United States

Government shutdown starts at midnight


Published

The United States is facing a government shutdown if agreement between the President and Congress (or rather Democrats and Republicans) can’t be reached by midnight tonight.

The idea of a shutdown is not new. Such a shutdown took place between 16th December 1995 and 6th January 1996. Around 800,000 government workers found themselves affected in what was a conflict between the then President Bill Clinton and the Republican controlled Congress over funding for Medicare, education, the environment and public health in the 1996 federal budget.

Any shutdown will not affect essential services such as the armed forces (although civilian staff might be affected), air traffic controllers and those involved in public safety. Federal courts are likely to continue working normally but the Inland Revenue Service (IRS) will largely close down as will the Securities and Exchange Commission, slowing down many financial transactions.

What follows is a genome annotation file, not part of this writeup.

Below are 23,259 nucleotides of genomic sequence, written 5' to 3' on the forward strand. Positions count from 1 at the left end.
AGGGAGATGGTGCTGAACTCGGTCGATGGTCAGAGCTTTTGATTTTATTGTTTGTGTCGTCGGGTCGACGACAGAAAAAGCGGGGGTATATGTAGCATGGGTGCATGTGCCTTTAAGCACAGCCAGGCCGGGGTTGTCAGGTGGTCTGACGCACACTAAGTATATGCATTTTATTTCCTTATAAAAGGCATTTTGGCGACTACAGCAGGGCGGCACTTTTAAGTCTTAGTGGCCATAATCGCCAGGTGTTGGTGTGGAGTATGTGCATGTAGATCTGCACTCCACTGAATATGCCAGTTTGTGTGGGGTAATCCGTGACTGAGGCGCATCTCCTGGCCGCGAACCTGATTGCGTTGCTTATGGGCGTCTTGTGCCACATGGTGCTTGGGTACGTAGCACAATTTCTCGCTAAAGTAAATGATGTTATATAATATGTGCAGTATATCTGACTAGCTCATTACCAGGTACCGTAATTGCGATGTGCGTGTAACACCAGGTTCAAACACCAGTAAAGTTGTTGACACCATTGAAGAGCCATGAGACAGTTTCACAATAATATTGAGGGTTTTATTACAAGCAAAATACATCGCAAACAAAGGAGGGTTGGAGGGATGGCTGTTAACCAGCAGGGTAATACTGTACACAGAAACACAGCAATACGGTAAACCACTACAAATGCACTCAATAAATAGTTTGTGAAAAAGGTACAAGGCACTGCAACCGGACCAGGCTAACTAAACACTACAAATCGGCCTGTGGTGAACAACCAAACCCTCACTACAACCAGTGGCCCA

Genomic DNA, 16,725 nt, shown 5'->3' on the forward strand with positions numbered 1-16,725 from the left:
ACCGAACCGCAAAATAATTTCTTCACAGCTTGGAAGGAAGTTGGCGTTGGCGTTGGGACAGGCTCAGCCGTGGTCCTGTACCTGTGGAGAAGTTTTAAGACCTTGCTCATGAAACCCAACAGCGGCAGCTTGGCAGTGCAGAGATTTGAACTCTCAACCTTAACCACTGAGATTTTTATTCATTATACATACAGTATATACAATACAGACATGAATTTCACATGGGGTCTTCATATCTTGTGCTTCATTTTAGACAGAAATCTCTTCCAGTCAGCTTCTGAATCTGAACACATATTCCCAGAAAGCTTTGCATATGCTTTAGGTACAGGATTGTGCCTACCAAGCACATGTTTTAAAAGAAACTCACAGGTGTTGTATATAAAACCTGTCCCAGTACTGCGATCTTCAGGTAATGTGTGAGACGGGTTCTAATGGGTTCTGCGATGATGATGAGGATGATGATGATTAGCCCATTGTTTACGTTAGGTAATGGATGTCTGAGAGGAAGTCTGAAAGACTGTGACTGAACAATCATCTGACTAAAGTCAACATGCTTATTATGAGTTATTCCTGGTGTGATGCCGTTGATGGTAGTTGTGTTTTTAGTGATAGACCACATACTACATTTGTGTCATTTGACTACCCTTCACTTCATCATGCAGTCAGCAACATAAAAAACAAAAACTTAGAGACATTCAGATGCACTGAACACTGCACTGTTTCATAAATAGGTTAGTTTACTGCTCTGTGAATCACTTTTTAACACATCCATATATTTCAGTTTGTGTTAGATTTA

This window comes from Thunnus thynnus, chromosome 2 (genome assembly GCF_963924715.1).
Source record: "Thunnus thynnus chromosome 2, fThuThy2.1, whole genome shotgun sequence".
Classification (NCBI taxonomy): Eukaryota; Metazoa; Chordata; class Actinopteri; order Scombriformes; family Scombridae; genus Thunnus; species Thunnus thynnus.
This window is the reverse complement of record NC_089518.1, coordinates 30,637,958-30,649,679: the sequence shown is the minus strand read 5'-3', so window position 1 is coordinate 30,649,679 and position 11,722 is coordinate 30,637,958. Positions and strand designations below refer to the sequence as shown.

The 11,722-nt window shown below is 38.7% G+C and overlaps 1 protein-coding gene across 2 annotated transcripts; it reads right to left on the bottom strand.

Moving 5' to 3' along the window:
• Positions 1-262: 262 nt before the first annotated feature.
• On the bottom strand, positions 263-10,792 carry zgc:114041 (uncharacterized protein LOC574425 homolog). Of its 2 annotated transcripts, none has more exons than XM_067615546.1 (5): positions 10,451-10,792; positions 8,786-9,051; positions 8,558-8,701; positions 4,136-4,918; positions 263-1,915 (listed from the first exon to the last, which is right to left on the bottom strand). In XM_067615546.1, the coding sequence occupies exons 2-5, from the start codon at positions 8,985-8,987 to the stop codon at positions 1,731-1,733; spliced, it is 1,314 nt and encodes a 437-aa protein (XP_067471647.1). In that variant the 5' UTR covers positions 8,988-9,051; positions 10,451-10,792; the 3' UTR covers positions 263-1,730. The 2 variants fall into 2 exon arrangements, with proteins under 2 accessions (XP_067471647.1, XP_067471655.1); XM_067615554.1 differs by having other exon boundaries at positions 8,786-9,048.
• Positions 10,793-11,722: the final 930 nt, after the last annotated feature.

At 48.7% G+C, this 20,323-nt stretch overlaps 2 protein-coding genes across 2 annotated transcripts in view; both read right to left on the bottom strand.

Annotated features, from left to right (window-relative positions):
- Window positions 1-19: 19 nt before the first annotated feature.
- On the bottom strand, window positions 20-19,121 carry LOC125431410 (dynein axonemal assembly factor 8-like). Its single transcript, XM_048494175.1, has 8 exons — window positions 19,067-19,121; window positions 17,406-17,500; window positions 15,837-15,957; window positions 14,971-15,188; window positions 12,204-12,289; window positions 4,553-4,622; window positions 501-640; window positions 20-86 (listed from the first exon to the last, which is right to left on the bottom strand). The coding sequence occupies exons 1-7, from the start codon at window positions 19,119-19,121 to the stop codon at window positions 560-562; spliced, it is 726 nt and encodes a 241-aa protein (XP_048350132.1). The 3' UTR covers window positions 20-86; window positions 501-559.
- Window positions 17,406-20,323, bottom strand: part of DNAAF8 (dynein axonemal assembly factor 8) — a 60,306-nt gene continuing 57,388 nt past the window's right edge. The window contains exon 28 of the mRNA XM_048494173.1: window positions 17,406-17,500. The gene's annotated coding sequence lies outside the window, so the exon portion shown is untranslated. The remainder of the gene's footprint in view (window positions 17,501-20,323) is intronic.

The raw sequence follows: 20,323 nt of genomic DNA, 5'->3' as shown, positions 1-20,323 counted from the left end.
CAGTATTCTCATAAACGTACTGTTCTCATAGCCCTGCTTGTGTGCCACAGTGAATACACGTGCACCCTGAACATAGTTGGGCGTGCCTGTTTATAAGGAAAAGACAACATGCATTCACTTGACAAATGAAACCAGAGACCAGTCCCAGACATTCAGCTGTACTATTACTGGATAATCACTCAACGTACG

Defense contractors are likely to be able to manage for several weeks but if the shutdown goes on any longer then they could be affected by share falls and liquidity problems as could many small government contractors.

Around one million workers are expected to be affected from people who process forms and handle regulatory matters to workers at national parks and museums.

In 1996 a deal was eventually struck and although Clinton’s ratings plummeted during the crisis they rose soon after and he was re-elected in November 1996 with 49.2% of the vote. The Republicans lost eight seats in the House of Representatives but retained a 228 – 207 majority whilst they gained two seats in the Senate in the 1996 elections. It is far from unclear as to whether the American people will be so favourably disposed after this shutdown.

More detailed briefing on the politics and risk of doing business in this country is available to clients and subscribers. If you would like to know more then please contact enquiries@tradebridgeconsultants.com